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2008 Toyota Matrix

$3,359 — $8,979 USED
Hatchback
5 Seats
29 MPG
(Combined)
Key specs of the base trim
 — 
Compare 2 trims

Overview

Is this the car for you?

The Good

  • Interior space
  • Highway stability
  • Toyota reputation for reliability
  • Resale value

The Bad

  • Instrument readability
  • Engine and road noise
  • Engine performance with automatic
2008 Toyota Matrix exterior side view

What to Know

about the 2008 Toyota Matrix
  • Hatchback body style
  • Manual or automatic
  • Versatile interior layout

Our Take

from the Cars.com expert editorial team

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Vehicle Overview
Toyota introduced its youth-focused Matrix as an early 2003 model. Described as a crossover utility vehicle, the Matrix was said to combine the functionality of a sport utility vehicle with the image and performance of a sports car. 2008 marks the last year for the first-generation Matrix; a redesigned second generation will debut for 2009. The 2008 model is unchanged from the 2007 version.

High headroom and flexible seating positions are among the Matrix's notable attributes. Two trim levels are available: base and step-up XR. An electronic stability system and six-CD stereo are among the notable options.


Exterior
The Matrix hatchback is built on a platform similar to the one used for Toyota's popular Corolla sedan. Measuring 171.3 inches long overall, the Matrix has a 102.4-inch wheelbase and stands 61.6 inches tall. Base wheels measure 16 inches in diameter.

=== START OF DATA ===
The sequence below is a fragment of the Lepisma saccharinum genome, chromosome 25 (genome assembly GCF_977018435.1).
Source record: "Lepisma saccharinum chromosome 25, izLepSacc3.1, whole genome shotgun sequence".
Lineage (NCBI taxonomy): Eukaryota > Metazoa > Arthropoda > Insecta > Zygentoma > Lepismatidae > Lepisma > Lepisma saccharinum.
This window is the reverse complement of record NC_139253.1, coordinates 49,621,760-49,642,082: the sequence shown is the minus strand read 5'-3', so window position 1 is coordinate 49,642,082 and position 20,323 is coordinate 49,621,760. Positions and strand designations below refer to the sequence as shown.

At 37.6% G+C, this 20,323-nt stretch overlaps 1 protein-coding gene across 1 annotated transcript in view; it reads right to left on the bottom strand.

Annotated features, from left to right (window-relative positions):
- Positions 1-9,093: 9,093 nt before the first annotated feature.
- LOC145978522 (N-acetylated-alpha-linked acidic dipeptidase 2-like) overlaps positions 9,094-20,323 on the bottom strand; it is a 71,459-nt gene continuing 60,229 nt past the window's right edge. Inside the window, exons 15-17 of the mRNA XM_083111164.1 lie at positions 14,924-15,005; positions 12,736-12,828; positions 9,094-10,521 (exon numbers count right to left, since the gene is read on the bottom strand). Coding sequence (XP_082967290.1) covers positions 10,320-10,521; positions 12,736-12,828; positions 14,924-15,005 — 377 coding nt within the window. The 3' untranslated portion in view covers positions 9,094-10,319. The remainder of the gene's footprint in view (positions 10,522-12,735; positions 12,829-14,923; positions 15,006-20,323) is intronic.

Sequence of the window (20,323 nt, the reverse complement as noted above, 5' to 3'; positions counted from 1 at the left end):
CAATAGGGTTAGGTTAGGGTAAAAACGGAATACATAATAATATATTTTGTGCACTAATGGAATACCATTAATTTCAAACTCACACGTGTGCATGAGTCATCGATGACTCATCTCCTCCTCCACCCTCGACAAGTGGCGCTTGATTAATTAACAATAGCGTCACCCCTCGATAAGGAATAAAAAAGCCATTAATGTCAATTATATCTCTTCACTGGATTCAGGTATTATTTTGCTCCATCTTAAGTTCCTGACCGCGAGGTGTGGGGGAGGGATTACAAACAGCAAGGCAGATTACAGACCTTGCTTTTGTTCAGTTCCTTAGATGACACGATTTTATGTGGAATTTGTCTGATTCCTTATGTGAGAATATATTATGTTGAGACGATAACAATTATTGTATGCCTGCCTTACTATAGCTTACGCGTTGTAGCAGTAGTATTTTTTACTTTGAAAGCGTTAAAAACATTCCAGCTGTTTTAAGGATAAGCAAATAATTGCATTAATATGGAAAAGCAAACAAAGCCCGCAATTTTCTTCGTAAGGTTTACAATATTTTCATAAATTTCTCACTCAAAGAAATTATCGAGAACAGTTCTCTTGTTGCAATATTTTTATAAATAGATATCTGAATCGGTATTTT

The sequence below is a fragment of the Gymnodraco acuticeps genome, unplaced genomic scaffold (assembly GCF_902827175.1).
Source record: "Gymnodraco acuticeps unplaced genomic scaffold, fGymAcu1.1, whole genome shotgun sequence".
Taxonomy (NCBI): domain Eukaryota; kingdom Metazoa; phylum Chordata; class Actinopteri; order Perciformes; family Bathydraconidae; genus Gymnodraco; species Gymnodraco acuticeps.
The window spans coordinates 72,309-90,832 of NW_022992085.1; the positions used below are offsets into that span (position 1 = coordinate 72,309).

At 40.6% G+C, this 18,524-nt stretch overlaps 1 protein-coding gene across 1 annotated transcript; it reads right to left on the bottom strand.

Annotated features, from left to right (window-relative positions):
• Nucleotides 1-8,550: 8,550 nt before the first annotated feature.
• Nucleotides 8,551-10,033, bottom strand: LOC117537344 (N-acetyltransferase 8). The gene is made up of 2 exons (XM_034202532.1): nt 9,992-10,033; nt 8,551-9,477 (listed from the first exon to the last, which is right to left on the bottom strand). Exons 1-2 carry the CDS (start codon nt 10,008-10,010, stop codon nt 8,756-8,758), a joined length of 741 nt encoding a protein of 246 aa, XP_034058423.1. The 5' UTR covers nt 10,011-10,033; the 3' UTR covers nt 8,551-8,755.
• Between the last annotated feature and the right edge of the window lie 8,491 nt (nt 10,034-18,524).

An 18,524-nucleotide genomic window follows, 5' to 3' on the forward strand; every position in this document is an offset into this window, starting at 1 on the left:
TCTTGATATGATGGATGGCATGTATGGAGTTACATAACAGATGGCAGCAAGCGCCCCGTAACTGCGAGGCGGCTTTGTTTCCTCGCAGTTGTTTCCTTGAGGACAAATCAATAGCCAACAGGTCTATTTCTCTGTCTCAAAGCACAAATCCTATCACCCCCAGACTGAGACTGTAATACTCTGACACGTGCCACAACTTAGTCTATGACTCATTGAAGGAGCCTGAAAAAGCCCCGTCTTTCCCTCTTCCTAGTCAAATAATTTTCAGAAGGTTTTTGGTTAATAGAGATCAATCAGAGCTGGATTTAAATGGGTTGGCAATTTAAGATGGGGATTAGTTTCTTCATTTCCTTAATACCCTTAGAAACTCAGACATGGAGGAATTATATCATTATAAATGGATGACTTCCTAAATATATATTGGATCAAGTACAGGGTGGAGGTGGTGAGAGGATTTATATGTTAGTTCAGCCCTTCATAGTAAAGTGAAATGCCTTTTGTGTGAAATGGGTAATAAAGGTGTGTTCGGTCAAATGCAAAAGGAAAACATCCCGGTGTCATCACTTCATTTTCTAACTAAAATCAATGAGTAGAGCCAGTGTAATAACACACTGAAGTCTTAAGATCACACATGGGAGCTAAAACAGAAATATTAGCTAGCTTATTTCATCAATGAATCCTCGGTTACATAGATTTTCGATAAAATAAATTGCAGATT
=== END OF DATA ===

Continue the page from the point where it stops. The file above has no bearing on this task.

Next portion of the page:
Interior
The Matrix seats up to five people. With the rear seats folded, cargo capacity measures 53.2 cubic feet. Standard equipment includes air conditioning, intermittent wipers, a CD player and a tilt steering wheel. The XR adds remote keyless entry, a sport steering wheel, and power windows, locks and mirrors.

Under the Hood
The 1.8-liter four-cylinder produces 126 horsepower. Either a four-speed automatic or five-speed manual transmission can be installed.

Safety
Side-impact and side curtain airbags are optional. Optional antilock brakes are disc/drum. An electronic stability system is also optio...
Vehicle Overview
Toyota introduced its youth-focused Matrix as an early 2003 model. Described as a crossover utility vehicle, the Matrix was said to combine the functionality of a sport utility vehicle with the image and performance of a sports car. 2008 marks the last year for the first-generation Matrix; a redesigned second generation will debut for 2009. The 2008 model is unchanged from the 2007 version.